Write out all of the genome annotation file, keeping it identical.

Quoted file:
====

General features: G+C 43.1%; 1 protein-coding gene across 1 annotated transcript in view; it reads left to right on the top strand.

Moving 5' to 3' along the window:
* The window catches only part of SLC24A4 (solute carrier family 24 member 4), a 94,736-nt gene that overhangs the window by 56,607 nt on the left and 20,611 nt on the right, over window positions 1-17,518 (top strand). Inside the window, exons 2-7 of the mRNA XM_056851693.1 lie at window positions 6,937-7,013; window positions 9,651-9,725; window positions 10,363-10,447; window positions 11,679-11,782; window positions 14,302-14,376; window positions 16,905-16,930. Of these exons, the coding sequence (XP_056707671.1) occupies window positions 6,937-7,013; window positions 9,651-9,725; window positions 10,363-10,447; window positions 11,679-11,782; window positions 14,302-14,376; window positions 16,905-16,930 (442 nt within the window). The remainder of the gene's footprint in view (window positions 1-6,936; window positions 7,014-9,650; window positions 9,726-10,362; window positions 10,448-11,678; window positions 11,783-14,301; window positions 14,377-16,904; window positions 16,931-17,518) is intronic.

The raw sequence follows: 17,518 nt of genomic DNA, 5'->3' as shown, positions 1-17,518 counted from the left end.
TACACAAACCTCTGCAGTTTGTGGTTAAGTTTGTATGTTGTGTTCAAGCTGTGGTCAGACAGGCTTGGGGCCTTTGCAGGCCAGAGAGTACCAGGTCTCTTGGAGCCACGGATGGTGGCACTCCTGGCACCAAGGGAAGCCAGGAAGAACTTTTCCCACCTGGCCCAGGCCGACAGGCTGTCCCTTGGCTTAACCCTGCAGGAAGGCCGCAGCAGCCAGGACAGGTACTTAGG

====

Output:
General features: G+C 43.1%; 1 protein-coding gene across 1 annotated transcript in view; it reads left to right on the top strand.

Moving 5' to 3' along the window:
* The window catches only part of SLC24A4 (solute carrier family 24 member 4), a 94,736-nt gene that overhangs the window by 56,607 nt on the left and 20,611 nt on the right, over window positions 1-17,518 (top strand). Inside the window, exons 2-7 of the mRNA XM_056851693.1 lie at window positions 6,937-7,013; window positions 9,651-9,725; window positions 10,363-10,447; window positions 11,679-11,782; window positions 14,302-14,376; window positions 16,905-16,930. Of these exons, the coding sequence (XP_056707671.1) occupies window positions 6,937-7,013; window positions 9,651-9,725; window positions 10,363-10,447; window positions 11,679-11,782; window positions 14,302-14,376; window positions 16,905-16,930 (442 nt within the window). The remainder of the gene's footprint in view (window positions 1-6,936; window positions 7,014-9,650; window positions 9,726-10,362; window positions 10,448-11,678; window positions 11,783-14,301; window positions 14,377-16,904; window positions 16,931-17,518) is intronic.

The raw sequence follows: 17,518 nt of genomic DNA, 5'->3' as shown, positions 1-17,518 counted from the left end.
TACACAAACCTCTGCAGTTTGTGGTTAAGTTTGTATGTTGTGTTCAAGCTGTGGTCAGACAGGCTTGGGGCCTTTGCAGGCCAGAGAGTACCAGGTCTCTTGGAGCCACGGATGGTGGCACTCCTGGCACCAAGGGAAGCCAGGAAGAACTTTTCCCACCTGGCCCAGGCCGACAGGCTGTCCCTTGGCTTAACCCTGCAGGAAGGCCGCAGCAGCCAGGACAGGTACTTAGG